Many of us can say we’re guilty of disposing our leftover food or garden trimmings in the same bin as the rest of our trash without the knowledge of the harm it causes to the environment.
“When you send food products to the landfill, it’ll be the only thing that’ll decompose because it’s buried in a landfill without oxygen,” says Brigitte Morin, waste diversion coordinator at the University of Ottawa. “This creates methane, which is 20 times worse than CO2 for climate change.”
Waste management can be a smelly business, but both small and large communities throughout the country are promoting composting practices and ensuring their citizens are well aware of the resources available to them.
“There is tremendous diversity in the technology and sizes of composting facilities in Alberta,” says Natasha Page, waste reduction specialist at the Alberta Environment and Sustainable Resource Development (ESRD) ministry of the Government of Alberta. The ESRD currently regulates over 70 facilities across the province, with one of North America’s biggest composting facilities located in Edmonton.
In an effort to reach out to Albertans, Page says the “ESRD staff often attends seminars and workshops hosted by industry and recycling groups” like the Compost Council of Canada, the Solid Waste Association of North America and, amongst others, to showcase their waste reduction initiatives. “ESRD staff members also sit on waste reduction committees to share information with municipalities.”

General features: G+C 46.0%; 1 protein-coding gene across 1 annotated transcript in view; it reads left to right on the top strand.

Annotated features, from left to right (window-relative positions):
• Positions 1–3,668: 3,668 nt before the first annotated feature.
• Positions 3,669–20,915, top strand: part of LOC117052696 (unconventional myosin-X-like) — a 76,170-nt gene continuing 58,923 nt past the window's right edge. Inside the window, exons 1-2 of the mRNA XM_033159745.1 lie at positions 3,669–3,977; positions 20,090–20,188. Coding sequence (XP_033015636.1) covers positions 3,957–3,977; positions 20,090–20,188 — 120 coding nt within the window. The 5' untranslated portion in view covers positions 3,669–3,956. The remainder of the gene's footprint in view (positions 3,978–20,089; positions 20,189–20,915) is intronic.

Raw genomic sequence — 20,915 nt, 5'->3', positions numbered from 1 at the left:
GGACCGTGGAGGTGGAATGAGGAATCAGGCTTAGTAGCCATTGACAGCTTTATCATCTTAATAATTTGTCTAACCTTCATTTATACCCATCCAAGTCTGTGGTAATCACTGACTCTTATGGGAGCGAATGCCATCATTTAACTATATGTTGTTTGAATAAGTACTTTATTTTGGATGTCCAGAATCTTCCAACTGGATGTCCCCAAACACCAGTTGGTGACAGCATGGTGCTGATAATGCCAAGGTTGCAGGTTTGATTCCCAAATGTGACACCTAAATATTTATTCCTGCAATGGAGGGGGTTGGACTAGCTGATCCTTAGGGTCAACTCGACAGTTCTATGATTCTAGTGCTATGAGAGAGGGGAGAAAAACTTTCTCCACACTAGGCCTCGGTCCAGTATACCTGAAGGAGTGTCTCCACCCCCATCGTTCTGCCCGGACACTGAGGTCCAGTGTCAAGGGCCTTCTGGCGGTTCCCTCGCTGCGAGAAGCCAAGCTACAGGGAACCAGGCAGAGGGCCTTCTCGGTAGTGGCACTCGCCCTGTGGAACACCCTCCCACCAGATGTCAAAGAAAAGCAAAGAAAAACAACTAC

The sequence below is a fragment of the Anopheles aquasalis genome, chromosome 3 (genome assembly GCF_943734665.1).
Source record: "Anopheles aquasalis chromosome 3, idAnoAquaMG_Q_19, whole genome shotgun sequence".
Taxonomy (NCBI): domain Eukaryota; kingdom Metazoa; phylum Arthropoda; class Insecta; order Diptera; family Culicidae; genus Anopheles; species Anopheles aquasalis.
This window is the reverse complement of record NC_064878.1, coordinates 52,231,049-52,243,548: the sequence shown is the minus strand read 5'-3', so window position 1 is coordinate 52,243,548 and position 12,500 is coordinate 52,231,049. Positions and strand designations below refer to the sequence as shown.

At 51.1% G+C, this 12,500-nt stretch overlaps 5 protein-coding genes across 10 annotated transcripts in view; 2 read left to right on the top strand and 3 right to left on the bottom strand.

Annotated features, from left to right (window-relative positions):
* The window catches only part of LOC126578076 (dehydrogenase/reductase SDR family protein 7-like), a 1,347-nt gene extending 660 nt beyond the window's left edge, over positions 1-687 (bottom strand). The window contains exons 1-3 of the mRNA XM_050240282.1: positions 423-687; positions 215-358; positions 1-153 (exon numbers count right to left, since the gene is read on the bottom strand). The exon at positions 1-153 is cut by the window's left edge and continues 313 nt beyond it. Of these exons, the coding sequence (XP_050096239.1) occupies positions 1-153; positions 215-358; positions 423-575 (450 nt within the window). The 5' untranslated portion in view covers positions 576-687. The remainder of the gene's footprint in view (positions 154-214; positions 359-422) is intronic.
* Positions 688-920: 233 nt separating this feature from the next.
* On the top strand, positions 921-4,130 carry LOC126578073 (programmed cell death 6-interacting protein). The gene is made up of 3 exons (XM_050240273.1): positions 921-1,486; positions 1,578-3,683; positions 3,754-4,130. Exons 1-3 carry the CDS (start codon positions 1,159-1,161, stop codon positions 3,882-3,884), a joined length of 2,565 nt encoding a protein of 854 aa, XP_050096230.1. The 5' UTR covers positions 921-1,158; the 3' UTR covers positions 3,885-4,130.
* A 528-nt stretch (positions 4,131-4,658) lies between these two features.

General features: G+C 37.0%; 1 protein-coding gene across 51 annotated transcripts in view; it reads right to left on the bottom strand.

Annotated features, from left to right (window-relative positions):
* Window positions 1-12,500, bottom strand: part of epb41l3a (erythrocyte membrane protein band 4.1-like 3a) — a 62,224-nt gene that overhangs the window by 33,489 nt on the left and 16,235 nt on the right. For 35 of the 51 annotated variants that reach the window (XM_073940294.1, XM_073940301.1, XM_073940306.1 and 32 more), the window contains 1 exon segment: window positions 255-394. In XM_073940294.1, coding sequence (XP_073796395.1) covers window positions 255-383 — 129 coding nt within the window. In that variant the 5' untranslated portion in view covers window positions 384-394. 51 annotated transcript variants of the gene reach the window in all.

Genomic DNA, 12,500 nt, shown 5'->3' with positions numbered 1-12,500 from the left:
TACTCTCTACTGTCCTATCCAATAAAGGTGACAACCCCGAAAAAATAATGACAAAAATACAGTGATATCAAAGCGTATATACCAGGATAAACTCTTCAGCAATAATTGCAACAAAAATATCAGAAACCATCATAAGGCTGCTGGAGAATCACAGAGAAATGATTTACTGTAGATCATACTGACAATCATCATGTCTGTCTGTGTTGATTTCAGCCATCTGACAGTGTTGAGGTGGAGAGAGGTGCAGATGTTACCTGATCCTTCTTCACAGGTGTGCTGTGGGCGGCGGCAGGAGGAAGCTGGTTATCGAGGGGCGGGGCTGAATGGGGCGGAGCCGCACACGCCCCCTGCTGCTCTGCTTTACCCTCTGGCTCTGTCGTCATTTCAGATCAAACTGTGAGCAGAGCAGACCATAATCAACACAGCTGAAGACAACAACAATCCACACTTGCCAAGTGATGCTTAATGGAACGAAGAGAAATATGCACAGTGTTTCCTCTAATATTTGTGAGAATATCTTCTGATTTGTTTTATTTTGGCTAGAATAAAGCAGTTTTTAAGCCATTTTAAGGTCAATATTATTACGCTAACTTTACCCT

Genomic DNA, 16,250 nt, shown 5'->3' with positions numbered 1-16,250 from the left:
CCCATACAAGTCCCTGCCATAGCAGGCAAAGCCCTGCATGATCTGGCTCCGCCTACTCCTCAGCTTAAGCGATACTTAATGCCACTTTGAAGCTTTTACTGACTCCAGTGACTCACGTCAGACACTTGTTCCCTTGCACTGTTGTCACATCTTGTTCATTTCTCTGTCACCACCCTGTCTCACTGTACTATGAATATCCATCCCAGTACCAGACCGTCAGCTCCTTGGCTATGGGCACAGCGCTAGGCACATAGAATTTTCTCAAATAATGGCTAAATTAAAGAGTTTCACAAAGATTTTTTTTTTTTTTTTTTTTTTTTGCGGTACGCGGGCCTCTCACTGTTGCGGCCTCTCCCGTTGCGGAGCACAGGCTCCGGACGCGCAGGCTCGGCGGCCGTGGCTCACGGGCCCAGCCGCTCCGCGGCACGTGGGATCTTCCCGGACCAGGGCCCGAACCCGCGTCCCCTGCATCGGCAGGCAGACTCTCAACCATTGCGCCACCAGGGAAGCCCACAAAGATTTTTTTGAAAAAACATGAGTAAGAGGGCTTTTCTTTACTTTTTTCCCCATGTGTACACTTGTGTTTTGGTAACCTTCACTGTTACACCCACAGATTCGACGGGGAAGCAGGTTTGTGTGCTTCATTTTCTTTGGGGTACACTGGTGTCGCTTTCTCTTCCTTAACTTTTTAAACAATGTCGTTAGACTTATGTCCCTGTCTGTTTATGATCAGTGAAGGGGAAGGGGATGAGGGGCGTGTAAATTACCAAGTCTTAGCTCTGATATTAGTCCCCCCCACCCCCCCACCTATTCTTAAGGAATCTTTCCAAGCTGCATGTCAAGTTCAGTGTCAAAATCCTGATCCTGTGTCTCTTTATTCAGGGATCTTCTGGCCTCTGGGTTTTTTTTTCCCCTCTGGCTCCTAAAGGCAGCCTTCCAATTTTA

The expansion of composting initiatives in Alberta has lead to jobs for news grads as facility operators, processors, haulers, and waste consultants. And individuals as waste management directors can make upwards of $90,000 a year.
From a community the size of the province of Alberta to a much smaller community the size of a university, the University of Ottawa has also integrated a composting program of their own. “Composting is the single most important thing that people can do that has the most impact on our environment,” says Morin. “It’s pretty important and when you do it yourself, you’re saving all the costs and gas to send it elsewhere.”
While composting initiatives at the University of Ottawa have been around since 1992, the school executes their entire composting program in-house through a large-scale composting machine that was introduced in 2008.
“The machine is on our campus and our teams are the ones responsible for collecting all the foods on campus, bringing it to the location, feeding the machine, and taking it to the machine,” says Morin, adding that the composting program is executed by seven sanitary staff, two supervisors, as well as herself.
To ensure students are aware of the program, Morin says there are “a lot of different promotional campaigns” throughout the campus, and by “seeing the compost signage on the recycling stations, people are aware” of the programs.
She also encourages students to get involved through volunteer work. “A lot of students help us out with promotions and outreach,” say Morin. “A problem that we have is that people will see the word biodegradable on something and think that it’s compostable even though it’s not. So we need their help spread to the word for that kind of stuff.”